Papyrus was known to the Greek world since the 8th century BC, as it's mentioned in the Odyssey:
[Hom. Od. 21.390] Now there lay beneath the portico the cable of a curved ship, made of byblus plant, wherewith he made fast the gates, and then himself went within. Thereafter he came and sat down on the seat from which he had risen, and gazed upon Odysseus; now he was already handling the bow, turning it round and round, and trying it this way and that, lest worms might have eaten the horns, while its lord was afar. And thus would one speak with a glance at his neighbor: “Verily he has a shrewd eye, and is a cunning knave with a bow. It may be haply that he has himself such bows stored away at home, or else he is minded to make one, that he thus turns it this way and that in his hands, the rascally vagabond.”
The scene described takes place in Ithaca after Odysseus return, and "the cable of a curved ship, made of byblus plant" suggests that the Greeks were at the time familiar with the various uses of cyperus papyrus, the papyrus plant.
Moving on, Herodotus starts his Histories by describing an event that involved Phoenician traders carrying Egyptian and Assyrian merchandise in Greece:
[Hdt. 1.1.1] The Persian learned men say that the Phoenicians were the cause of the dispute. These (they say) came to our seas from the sea which is called Red, and having settled in the country which they still occupy, at once began to make long voyages. Among other places to which they carried Egyptian and Assyrian merchandise, they came to Argos,
[Hdt. 1.1.2] which was at that time preeminent in every way among the people of what is now called Hellas. The Phoenicians came to Argos, and set out their cargo.
[Hdt. 1.1.3] On the fifth or sixth day after their arrival, when their wares were almost all sold, many women came to the shore and among them especially the daughter of the king, whose name was Io (according to Persians and Greeks alike), the daughter of Inachus.
[Hdt. 1.1.4] As these stood about the stern of the ship bargaining for the wares they liked, the Phoenicians incited one another to set upon them. Most of the women escaped: Io and others were seized and thrown into the ship, which then sailed away for Egypt.
Trading between the two civilizations became more regular in 570 BC, when Naukratis was established in the Nile delta. Naukratis was the only permanent Greek colony in Egypt until the Ptolemaic times, and Egypt's larger harbour. Papyrus was one of the commodities regularly traded through Naukratis and Herodotus, who probably spend some time in the city during his visit in Egypt, gives us a good description of how the Egyptians... cooked it:
[Hdt. 2.92.5] They also use the byblus which grows annually: it is gathered from the marshes, the top of it cut off and put to other uses, and the lower part, about twenty inches long, eaten or sold. Those who wish to use the byblus at its very best, roast it before eating in a red-hot oven. Some live on fish alone. They catch the fish, take out the intestines, then dry them in the sun and eat them dried.
The word "byblus" (βύβλος/βίβλος) was the common Greek name of the papyrus plant and its use supports Herodotus story of Phoenician traders introducing the plant and other Egyptian commodities to the Greeks as it comes from the Greek name of the Phoenician city Gebal, the oldest continuously inhabited city in the world. Theophrastus in Enquiry into Plants used the word "papuros" when referring to the plant used as foodstuff.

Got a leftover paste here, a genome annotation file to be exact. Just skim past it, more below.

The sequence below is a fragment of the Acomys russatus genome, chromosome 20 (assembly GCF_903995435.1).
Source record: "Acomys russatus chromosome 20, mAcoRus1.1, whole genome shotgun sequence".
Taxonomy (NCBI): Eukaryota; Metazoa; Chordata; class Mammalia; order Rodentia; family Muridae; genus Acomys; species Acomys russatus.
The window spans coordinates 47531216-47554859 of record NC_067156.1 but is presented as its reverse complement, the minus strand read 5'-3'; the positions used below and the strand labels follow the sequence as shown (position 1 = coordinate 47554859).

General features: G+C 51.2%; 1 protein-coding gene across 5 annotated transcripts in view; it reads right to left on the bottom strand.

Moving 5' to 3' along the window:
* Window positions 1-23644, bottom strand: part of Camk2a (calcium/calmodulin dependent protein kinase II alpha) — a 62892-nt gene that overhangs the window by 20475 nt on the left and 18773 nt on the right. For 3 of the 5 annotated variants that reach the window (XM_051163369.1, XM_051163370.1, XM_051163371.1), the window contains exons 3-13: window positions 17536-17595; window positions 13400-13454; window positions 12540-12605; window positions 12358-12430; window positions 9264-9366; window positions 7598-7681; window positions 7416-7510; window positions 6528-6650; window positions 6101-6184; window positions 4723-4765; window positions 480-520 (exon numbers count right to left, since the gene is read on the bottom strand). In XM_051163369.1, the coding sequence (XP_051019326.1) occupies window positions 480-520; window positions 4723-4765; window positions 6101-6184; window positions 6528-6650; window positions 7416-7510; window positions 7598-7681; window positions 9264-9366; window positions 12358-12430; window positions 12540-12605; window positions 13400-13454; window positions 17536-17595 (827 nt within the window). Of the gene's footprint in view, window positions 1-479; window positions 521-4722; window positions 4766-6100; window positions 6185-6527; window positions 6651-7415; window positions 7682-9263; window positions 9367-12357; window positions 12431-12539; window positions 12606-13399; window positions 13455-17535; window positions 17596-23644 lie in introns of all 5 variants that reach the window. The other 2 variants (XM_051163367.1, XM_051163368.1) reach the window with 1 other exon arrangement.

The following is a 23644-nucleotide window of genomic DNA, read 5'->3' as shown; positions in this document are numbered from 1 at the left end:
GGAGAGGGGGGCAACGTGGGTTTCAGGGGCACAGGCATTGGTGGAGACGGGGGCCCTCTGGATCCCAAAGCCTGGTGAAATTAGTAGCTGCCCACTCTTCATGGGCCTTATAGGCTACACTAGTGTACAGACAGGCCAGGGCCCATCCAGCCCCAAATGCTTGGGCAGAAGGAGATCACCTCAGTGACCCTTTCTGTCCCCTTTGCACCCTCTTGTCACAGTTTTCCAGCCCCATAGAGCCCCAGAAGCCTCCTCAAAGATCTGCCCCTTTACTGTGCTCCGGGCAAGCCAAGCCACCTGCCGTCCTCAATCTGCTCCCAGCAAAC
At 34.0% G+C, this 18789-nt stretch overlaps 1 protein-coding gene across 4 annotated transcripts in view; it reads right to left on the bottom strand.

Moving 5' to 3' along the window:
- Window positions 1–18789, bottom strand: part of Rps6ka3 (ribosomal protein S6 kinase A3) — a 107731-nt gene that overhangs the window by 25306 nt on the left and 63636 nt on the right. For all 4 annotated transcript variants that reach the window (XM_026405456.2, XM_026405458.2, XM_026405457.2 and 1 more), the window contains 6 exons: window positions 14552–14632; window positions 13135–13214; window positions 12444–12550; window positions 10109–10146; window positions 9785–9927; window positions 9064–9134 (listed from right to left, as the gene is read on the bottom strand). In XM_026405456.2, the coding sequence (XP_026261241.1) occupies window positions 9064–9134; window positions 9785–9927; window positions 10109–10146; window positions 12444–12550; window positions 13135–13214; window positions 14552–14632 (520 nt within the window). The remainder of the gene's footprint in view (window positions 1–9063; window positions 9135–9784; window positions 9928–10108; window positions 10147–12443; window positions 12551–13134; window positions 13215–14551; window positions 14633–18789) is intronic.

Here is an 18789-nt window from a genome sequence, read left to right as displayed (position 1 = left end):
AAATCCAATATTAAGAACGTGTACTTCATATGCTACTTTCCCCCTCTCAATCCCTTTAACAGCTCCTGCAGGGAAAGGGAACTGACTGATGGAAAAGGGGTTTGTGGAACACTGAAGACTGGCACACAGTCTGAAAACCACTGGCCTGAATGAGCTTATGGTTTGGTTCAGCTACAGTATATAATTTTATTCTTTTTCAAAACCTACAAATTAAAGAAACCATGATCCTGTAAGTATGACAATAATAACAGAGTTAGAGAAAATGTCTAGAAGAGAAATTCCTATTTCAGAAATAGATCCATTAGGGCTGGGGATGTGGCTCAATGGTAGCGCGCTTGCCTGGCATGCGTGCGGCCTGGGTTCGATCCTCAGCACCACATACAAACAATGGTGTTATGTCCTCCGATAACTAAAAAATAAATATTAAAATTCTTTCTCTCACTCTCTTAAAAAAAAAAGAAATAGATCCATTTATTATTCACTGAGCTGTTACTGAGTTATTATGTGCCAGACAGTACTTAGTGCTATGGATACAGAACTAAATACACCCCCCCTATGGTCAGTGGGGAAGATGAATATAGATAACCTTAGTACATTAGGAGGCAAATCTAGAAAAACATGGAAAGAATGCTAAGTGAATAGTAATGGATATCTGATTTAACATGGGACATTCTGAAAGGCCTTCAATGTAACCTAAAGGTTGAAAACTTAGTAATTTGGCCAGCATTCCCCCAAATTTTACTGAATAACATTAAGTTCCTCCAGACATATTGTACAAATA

In all probability, papyrus was imported from Egypt and not grown in Greece, all authors that mention the plant, including Theophrastus and Pliny the Elder, note that it was grown in Egypt. Nevertheless, Demosthenes, in Against Dionysodorus, mentions that paper (i.e. papyrus) in 4th century BC Athens was relatively cheap and in common use:
[Dem. 56 1] I am a sharer in this loan, men of the jury. We, who have engaged in the business of overseas trade and put our money in the hands of others, have come to know one thing very clearly: that in all respects the borrower has the best of us. He received the money in cash which was duly acknowledged, and has left us on a scrap of paper which he bought for a couple of coppers, his agreement to do the right thing. We on our part do not promise to give the money, we give it outright to the borrower.
Later on we learn that Dionysodorus' trade route was from Athens to Egypt via Rhodes:
[Dem. 56 3] Now Dionysodorus here does neither the one nor the other, but has come to such a pitch of audacity, that although he borrowed from us three thousand drachmae upon his ship on the condition that it should sail back to Athens, and although we ought to have got back our money in the harvest-season of last year, he took his ship to Rhodes and there unladed his cargo and sold it in defiance of the contract and of your laws; and from Rhodes again he despatched his ship to Egypt, and from thence back to Rhodes, and to us who lent our money at Athens he has up to this day neither paid back our money nor produced to us our security.
[Dem. 56 5] This Dionysodorus, men of Athens, and his partner Parmeniscus came to us last year in the month Metageitnion, and said that they desired to borrow money on their ship on the terms that she should sail to Egypt and from Egypt to Rhodes or Athens, and they agreed to pay the interest for the voyage to either one of these ports.
The speech gives us a pretty good idea of how established the trade route was, with several financial and logistical details, suggesting that, at the time, it was a common route. Dionysodorus cargo was grain, but it's not hard to imagine that papyrus would reach Athens and Greece in general from a similar, or even the same, route.